# 4.3 Types of graph and drawing graphs

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## Drawing graphs and types of graph

So, you’ve seen how the same data can be presented using different types of graph, but how will you decide which type of graph to use for a given situation?

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- Basic science: understanding numbers
- Week 4: Presenting numbers
- 4.3 Types of graph and drawing graphs

**Week 4**- Introduction
- 4.1 How do people ‘get’ science numbers?
- 4.2 Averages
- Current section: 4.3 Types of graph and drawing graphs
- 4.4 Correlation, causation and coincidence
- 4.5 Create and share your own graph
- 4.6 End-of-course quiz
- 4.7 Congratulations – you’re a scientist!
- Acknowledgements

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Basic science: understanding numbers

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Basic science: understanding numbers

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SPEAKER:

Graphs are a simple and effective way of presenting numerical data. Such visual representations enable users to identify patterns easily, and are a powerful tool in illustrating the relationship between two quantities. Today, graphs are used almost everywhere, from news articles to television adverts, and we'll demonstrate how some common graph types are plotted.

Line graphs have two axes, an x-axis, which goes across the page, and a y-axis, which is vertical. These are your reference lines which carry the scale of the graph, and help you to locate where to plot each piece of data. Scientists like consistency, and it's standard practice to put the thing you're measuring on the y-axis.

For example, if you're interested in the amount of rainfall per day for five days, you'd put rainfall on the y-axis, and the number of days on the x-axis, making sure that you include the units that each axis is measured in. You'd plot each piece of data in turn, starting with the day, and then the rainfall. For example, the first point goes at the intersection between day one and 1.5 millimetres of rain, the second, at the intersection between day two and one millimetre of rain, and so on until all the points are in place. And because this is a line graph, consecutive points are then connected with a line.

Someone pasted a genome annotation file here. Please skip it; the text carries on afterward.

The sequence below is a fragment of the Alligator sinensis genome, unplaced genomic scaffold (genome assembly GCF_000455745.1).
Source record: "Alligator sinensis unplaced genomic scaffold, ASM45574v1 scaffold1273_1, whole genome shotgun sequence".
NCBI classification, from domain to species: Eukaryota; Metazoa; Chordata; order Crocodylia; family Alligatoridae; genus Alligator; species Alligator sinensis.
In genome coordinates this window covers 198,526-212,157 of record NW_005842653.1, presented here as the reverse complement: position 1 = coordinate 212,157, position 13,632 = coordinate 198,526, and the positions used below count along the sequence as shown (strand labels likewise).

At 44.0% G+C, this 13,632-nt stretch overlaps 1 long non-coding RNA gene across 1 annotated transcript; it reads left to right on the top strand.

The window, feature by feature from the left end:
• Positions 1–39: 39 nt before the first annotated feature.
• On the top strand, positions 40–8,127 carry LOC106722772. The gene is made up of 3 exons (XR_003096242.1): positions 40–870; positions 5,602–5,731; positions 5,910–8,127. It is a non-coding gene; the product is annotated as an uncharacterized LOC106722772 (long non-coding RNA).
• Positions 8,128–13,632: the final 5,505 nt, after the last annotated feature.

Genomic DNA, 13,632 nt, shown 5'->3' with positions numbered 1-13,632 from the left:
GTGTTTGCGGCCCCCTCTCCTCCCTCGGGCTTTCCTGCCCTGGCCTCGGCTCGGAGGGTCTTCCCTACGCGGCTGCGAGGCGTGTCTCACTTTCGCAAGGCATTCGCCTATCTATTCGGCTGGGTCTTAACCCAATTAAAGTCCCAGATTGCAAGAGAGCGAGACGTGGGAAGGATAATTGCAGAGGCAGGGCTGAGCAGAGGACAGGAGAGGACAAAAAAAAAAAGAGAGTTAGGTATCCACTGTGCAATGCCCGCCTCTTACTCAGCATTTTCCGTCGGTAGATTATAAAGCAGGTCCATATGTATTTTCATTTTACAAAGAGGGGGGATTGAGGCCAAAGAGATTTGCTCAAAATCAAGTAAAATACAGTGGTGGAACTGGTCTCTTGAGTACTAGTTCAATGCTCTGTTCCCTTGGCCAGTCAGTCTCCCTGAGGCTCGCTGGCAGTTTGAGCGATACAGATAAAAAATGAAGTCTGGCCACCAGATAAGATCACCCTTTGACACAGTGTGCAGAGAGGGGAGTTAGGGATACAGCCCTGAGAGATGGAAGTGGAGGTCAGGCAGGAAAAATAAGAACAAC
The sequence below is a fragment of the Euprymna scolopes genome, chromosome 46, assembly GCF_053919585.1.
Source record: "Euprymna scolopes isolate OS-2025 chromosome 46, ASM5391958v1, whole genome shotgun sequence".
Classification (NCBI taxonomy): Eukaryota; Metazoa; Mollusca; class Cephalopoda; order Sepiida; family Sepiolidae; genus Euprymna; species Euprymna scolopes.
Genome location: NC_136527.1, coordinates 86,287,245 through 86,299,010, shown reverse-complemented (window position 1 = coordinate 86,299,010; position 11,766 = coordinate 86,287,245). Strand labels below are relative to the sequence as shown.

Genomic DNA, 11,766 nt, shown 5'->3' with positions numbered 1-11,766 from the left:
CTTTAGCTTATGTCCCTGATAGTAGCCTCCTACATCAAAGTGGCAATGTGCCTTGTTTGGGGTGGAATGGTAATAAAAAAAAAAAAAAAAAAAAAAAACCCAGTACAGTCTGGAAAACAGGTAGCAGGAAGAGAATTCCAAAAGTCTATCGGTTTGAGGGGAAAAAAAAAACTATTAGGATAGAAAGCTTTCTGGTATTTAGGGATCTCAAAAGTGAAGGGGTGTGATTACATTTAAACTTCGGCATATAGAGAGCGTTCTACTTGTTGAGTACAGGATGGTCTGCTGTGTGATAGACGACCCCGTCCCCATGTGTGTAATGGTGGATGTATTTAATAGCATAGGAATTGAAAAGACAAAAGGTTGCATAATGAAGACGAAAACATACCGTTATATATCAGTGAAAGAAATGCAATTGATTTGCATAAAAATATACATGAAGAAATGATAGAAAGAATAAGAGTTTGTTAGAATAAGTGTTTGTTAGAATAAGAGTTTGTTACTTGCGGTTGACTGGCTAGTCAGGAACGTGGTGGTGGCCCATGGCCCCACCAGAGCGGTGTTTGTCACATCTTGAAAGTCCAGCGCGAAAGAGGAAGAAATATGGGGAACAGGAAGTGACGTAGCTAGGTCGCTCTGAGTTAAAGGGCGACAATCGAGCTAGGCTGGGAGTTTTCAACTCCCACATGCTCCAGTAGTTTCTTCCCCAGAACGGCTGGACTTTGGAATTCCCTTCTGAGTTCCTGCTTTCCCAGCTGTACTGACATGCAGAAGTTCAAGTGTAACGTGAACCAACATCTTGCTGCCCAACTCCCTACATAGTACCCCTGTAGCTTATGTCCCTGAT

Bar graphs are similar in their structure, also having an x and a y-axis. Bar graphs are most commonly used to plot the frequency of something in specific categories. If we use the same data as the previous example, the day would be the category, plotted on the x-axis, and the rainfall represents frequency, which is plotted on the y-axis. This time, instead of the point of intersection, each day category has a bar or column, with its height reflecting the rainfall experienced on that day.

The final type of graph, commonly presented in newspapers or during news articles on TV, are pie charts. Like bar graphs, these also use categorical information. They begin with a circle which is then divided into sectors, the size of which represents the relative size of each value. Once complete, your graph would look like this. To calculate the size of each sector, it's easiest to calculate each category's value as a percentage. However, these graphs are more difficult to plot 1 by hand than the other examples, and are often plotted on a computer which works out this step for you.

The graphs you see in magazines, newspapers, or advertisements take many forms. However, they mostly revolve around the three basic graphs you've seen here. Next time you see a graph, think about which graph type it is. Could the information have been presented better in a different graph type?

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So, you’ve seen how the same data can be presented using different types of graph, but how will you decide which type of graph to use for a given situation?

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